Wednesday, March 26, 2014

AABW in the news!

It only took 25 years, but my thesis topic is now becoming newsworthy!  Gluttons for punishment can see at least the abstract at A model of the formation of high-salinity shelf water on polar continental shelves.  Which is aimed at one of the important ingredients for AABW (Antarctic Bottom Water).

I've been reluctant to blog about the topic because it is, after all, my baby and I'm sorely tempted to post at excruciating length and detail.  (Not that there aren't other people who have studied the topic before or since, but I'm one of the people who has.)

I'll take this note as opportunity to get in to some detail about the weirdness that is sea water, and come to the climate change, carbon dioxide burial, and heat burial, aspects later.  The story of AABW turns on some odd facts about how sea water behaves in Antarctic conditions.  Not least, it can go below freezing.
The freezing point of sea water, like any material, depends on the pressure it is under.  At the surface, Antarctic waters typically have a freezing point of -1.84 C.  Yet, if you drag this water underneath an ice shelf, which Antarctica has some impressive examples of, you'll get temperatures down to about -2.3 C.  This is 'Ice Shelf Water' (ISW; we're really not very creative).  The 0.4 C difference may seem small, but all that matters is whether the water gets denser than what is formerly below it.  This is 0.4 C drop in freezing point for being at the bottom of an ice shelf something like 1000 meters (yards) thick.  Being this far down in the ocean means the water is under a pressure of about 100 times what you are breathing (100 atmospheres).  The water cools to the local freezing point as it melts the bottom of the ice shelf.  This sort of melting is also turning out to be extremely important for the fate of the Antarctic ice sheet.

The easier way of making water denser in the Antarctic is to freeze some sea ice.  The ice crystals mostly leave behind the ocean's salt.  (Do the experiment, maybe also with some food coloring in the water.)  The sea ice then floats, and the salt makes the sea water denser.  The denser water sinks.  Just how far depends on how dense it is, and how dense water lower down is.  Again, we're looking at small changes.  The so-called 'Winter water' is near freezing and about 34.5 parts per thousand salt.  The High Salinity Shelf Water (HSSW) is what you get after freezing sea ice from Winter Water.  It is also near freezing, but is about 34.7 parts per thousand salt.  Whew, a whole 0.2 parts per thousand (200 parts per million) controlling the process! 

To get AABW, you then mix ISW or HSSW with the waters that are farther away from the Antarctic ice shelves and coast.  AABW isn't quite as dense as the ISW or HSSW, but this mixing means that there is a lot more AABW than ISW or HSSW (call them Andy, Ignatz, and Henry if you like, the acronyms don't matter, just that we're talking about 3 players in the climate system).  The AABW then flows off to the Atlantic ocean (primarily) along the bottom.  Because it is at the bottom, the North Atlantic Deep Water (NADW) flows above it -- and above the mid-ocean ridges, and then in to the rest of the deep and bottom of the ocean.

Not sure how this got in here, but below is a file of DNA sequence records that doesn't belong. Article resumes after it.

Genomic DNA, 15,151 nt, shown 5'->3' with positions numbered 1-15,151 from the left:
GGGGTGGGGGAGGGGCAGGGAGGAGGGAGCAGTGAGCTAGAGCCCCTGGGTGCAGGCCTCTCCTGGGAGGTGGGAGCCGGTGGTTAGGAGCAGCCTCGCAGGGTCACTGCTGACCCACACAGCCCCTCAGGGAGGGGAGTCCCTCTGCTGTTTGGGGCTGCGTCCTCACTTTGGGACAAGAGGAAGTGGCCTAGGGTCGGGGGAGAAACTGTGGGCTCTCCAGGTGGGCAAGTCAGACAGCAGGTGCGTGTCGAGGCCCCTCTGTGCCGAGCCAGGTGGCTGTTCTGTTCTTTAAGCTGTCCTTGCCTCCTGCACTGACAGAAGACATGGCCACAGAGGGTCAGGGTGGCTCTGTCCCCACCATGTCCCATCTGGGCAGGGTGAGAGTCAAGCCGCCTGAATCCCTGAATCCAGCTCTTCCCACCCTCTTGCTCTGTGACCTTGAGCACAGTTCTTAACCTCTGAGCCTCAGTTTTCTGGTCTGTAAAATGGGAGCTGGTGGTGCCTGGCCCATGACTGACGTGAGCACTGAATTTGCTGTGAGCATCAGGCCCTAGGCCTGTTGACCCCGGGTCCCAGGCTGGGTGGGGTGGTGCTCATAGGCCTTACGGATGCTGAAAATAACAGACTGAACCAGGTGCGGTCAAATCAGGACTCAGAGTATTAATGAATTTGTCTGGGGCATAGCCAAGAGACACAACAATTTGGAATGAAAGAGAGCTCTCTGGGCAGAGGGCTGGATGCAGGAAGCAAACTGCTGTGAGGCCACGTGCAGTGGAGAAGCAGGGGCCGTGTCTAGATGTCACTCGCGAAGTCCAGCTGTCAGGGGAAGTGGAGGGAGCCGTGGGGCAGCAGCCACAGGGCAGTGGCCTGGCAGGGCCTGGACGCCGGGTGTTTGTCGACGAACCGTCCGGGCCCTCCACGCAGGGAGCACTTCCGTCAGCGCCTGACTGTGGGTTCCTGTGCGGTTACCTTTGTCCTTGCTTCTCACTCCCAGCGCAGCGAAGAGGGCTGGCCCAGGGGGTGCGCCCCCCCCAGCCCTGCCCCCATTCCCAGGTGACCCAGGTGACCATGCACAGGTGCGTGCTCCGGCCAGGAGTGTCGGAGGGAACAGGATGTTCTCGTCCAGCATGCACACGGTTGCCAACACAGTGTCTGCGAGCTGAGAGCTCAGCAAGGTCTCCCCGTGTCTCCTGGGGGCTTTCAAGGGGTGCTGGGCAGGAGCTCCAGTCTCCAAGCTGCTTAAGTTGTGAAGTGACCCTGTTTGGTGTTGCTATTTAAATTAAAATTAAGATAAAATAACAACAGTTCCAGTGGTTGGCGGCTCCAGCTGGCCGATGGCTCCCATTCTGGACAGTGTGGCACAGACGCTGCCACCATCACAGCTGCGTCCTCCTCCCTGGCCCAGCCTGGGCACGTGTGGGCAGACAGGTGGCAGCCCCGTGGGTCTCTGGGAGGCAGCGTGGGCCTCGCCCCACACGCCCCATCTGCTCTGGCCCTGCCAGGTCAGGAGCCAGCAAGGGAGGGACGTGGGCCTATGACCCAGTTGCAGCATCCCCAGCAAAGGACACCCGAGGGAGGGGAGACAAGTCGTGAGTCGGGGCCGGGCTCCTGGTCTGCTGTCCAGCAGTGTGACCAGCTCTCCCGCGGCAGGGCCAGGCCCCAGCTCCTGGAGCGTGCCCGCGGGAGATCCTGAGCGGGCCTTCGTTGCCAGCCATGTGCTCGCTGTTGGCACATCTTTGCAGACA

But this only happens because of a different strange fact about how sea water behaves, and because of history.  Same as freezing point depends on pressure, so does density.  This isn't too surprising -- if you squeeze a sponge, it gets more compact (denser).  But ... add another character to our story, the very warm, very salty water that flows out from the Mediterranean sea in to the Atlantic.  If we compute the density, at the surface, of this Mediterranean Sea water and the Antarctic Water, we see that it is the Mediterranean which is denser, so 'ought' to be at the bottom of the ocean.

So one last weirdness -- it is easier to compress cold water than warm water.  At and below about 2000 meters (200 atmospheres pressure), it is the Antarctic water which the densest.  The history is this: If the ocean were filled from bottom to 1800 meters depth with the warm salty Mediterranean sea water, Antarctic water would not be able to sink to the bottom.  We'd have a very different ocean.  Among many other differences: sea level would be higher, and much less carbon would be in the ocean.


Oale said...

Nice and congratulations if you care about them.

Anonymous said...

The following part confuses me:

"The AABW then flows off to the Atlantic ocean (primarily) along the bottom. Because it is at the bottom, the North Atlantic Deep Water (NADW) flows above it -- and above the mid-ocean ridges, and then in to the rest of the deep and bottom of the ocean."

From this I gather that the NADW flows into the "rest of the deep and bottom of the ocean" but I expected it to say that the AABW went there.

Anonymous said...

Note that that was really a question as to which reading of the text was correct...

Alastair said...

Yes, I was confused by that sentence too. Is it the AABW or the NADW which flows above the mid-ocean ridges?

Cheers, Alastair.

Robert Grumbine said...

Sorry William and Alastair. Think of a layer cake. At the bottom is AABW. Next higher is NADW. Above that is AAIW (Antarctic Intermediate Water). Now sit this next to the mid-ocean ridges.

The mid-ocean ridges stick up to somewhere between the AABW and AAIW layers. So they partly block the NADW and partly let it pass.